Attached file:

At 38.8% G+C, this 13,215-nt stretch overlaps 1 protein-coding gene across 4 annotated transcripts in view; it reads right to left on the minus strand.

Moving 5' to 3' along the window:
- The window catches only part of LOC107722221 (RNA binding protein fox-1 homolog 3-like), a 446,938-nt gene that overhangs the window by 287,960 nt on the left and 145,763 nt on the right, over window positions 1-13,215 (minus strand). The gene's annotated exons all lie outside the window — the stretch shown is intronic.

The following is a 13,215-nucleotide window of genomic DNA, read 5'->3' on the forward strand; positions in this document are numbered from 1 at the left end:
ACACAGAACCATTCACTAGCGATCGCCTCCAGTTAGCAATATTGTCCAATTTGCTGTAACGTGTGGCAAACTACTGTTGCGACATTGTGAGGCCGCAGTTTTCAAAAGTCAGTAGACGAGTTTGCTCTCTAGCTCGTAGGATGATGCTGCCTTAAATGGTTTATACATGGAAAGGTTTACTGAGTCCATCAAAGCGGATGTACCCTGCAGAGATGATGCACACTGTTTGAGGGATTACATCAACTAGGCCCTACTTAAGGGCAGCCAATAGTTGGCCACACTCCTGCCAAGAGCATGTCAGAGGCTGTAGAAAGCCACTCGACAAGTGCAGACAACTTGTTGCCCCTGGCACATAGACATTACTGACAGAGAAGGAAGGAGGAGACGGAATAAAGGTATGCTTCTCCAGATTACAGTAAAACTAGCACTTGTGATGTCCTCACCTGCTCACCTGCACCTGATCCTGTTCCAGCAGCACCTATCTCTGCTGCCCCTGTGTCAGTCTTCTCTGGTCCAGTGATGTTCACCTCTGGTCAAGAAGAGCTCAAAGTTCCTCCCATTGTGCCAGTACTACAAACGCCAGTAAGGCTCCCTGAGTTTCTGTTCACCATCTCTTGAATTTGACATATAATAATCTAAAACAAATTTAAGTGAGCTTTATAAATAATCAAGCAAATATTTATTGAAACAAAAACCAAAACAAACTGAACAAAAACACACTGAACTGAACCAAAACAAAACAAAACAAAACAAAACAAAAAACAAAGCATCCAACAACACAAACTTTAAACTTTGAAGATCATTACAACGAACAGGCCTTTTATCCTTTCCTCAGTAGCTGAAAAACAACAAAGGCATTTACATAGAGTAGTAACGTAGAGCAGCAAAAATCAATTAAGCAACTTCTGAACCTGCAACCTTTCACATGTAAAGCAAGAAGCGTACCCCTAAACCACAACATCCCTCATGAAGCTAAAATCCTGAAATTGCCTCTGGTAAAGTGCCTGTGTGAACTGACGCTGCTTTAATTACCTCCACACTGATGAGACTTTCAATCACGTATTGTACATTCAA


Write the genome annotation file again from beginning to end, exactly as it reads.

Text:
At 38.8% G+C, this 13,215-nt stretch overlaps 1 protein-coding gene across 4 annotated transcripts in view; it reads right to left on the minus strand.

Moving 5' to 3' along the window:
- The window catches only part of LOC107722221 (RNA binding protein fox-1 homolog 3-like), a 446,938-nt gene that overhangs the window by 287,960 nt on the left and 145,763 nt on the right, over window positions 1-13,215 (minus strand). The gene's annotated exons all lie outside the window — the stretch shown is intronic.

The following is a 13,215-nucleotide window of genomic DNA, read 5'->3' on the forward strand; positions in this document are numbered from 1 at the left end:
ACACAGAACCATTCACTAGCGATCGCCTCCAGTTAGCAATATTGTCCAATTTGCTGTAACGTGTGGCAAACTACTGTTGCGACATTGTGAGGCCGCAGTTTTCAAAAGTCAGTAGACGAGTTTGCTCTCTAGCTCGTAGGATGATGCTGCCTTAAATGGTTTATACATGGAAAGGTTTACTGAGTCCATCAAAGCGGATGTACCCTGCAGAGATGATGCACACTGTTTGAGGGATTACATCAACTAGGCCCTACTTAAGGGCAGCCAATAGTTGGCCACACTCCTGCCAAGAGCATGTCAGAGGCTGTAGAAAGCCACTCGACAAGTGCAGACAACTTGTTGCCCCTGGCACATAGACATTACTGACAGAGAAGGAAGGAGGAGACGGAATAAAGGTATGCTTCTCCAGATTACAGTAAAACTAGCACTTGTGATGTCCTCACCTGCTCACCTGCACCTGATCCTGTTCCAGCAGCACCTATCTCTGCTGCCCCTGTGTCAGTCTTCTCTGGTCCAGTGATGTTCACCTCTGGTCAAGAAGAGCTCAAAGTTCCTCCCATTGTGCCAGTACTACAAACGCCAGTAAGGCTCCCTGAGTTTCTGTTCACCATCTCTTGAATTTGACATATAATAATCTAAAACAAATTTAAGTGAGCTTTATAAATAATCAAGCAAATATTTATTGAAACAAAAACCAAAACAAACTGAACAAAAACACACTGAACTGAACCAAAACAAAACAAAACAAAACAAAACAAAAAACAAAGCATCCAACAACACAAACTTTAAACTTTGAAGATCATTACAACGAACAGGCCTTTTATCCTTTCCTCAGTAGCTGAAAAACAACAAAGGCATTTACATAGAGTAGTAACGTAGAGCAGCAAAAATCAATTAAGCAACTTCTGAACCTGCAACCTTTCACATGTAAAGCAAGAAGCGTACCCCTAAACCACAACATCCCTCATGAAGCTAAAATCCTGAAATTGCCTCTGGTAAAGTGCCTGTGTGAACTGACGCTGCTTTAATTACCTCCACACTGATGAGACTTTCAATCACGTATTGTACATTCAA